In many places in the world—for example the United Kingdom, Australia, and parts of the United States of America—clinical nurse triage is an integral part of the emergency medical dispatch process. There are numerous systems based on various philosophies available to aid the nurse in their role. There is even variation between agencies using the same decision support system, as some agencies opt to only triage patients of a certain age range or to only triage patients with certain symptoms, thereby potentially reducing clinical risk and achieving better outcomes. Variation may also present in the form of agencies using different resource levels operating the decision support system, with some agencies exclusively using nurses and other agencies using paramedics and nurses.3 Regardless of the system, philosophy, or agency, our argument here is that there should be common definitions and comparable processes to measure, regardless of which system and where it resides. One important consideration in each telephonic consultation is to evaluate whether telephone-based nurse triage is appropriate.4 However, prior to even establishing this, we need to know what data is available, how it has been derived, and what process generated it. This in itself can be a cumbersome task fraught with difficulty.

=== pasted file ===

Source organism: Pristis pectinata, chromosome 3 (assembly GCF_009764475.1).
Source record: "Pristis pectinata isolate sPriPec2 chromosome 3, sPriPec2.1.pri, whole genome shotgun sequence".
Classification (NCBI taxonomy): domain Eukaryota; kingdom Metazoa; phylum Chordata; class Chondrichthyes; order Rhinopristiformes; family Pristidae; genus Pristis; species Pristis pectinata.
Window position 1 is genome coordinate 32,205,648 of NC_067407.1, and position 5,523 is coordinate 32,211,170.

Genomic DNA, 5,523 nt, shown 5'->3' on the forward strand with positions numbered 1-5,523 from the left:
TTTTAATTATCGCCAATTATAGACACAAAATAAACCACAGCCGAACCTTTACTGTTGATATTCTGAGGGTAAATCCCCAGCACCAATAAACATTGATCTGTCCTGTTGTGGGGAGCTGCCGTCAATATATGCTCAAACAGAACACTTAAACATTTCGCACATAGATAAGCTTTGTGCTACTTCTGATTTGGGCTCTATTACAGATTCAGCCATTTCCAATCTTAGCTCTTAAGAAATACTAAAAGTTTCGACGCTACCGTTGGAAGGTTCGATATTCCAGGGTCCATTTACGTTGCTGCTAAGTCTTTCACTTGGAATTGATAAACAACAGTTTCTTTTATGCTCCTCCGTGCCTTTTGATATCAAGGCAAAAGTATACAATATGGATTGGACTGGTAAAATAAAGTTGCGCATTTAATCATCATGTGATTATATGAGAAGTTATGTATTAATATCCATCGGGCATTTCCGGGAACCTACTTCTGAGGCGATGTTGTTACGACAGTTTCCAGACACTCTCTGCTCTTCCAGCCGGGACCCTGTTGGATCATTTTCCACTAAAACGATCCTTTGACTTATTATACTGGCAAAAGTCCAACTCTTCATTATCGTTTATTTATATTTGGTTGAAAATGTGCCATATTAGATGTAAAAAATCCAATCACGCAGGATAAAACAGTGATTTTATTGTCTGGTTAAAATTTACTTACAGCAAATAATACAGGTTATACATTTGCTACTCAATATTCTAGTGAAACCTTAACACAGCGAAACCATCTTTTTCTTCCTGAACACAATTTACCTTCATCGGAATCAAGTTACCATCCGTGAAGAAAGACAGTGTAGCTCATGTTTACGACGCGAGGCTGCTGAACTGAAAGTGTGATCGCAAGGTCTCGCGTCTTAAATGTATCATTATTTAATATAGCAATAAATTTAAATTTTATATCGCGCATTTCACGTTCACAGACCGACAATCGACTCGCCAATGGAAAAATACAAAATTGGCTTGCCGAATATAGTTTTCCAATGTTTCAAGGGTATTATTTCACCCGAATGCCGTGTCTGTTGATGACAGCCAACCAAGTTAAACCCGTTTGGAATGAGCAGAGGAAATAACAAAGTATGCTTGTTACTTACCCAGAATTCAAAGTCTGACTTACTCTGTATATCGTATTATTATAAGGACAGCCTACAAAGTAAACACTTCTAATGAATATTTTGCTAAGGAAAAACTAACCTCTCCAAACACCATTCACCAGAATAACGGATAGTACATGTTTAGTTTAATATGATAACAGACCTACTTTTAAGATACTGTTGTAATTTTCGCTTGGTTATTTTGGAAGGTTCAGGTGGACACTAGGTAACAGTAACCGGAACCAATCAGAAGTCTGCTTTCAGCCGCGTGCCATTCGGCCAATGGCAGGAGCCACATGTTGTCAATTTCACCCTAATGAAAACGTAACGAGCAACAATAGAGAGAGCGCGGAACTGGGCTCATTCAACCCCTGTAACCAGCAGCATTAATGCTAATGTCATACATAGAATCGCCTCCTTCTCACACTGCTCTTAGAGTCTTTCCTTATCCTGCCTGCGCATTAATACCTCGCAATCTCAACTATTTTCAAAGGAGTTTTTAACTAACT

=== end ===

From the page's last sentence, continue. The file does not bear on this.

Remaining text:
The providers of clinical decision support software also need to take some responsibility. The data their systems produce needs to be easily accessible, in a format that can be integrated with and compared to other data, and produced in a manner that is easy to interpret and understand. In terms of time and resources, data that is considered ‘difficult to access’ can be a real hindrance to any research project. That said, however, the data need to be produced in a consistent manner from user to user. One benefit of using a standard clinical protocol (versus a guideline) is that it is designed to draw the user through a predictable, accurate, repeatable, verifiable process. This means that data is produced in a consistent, reliable manner.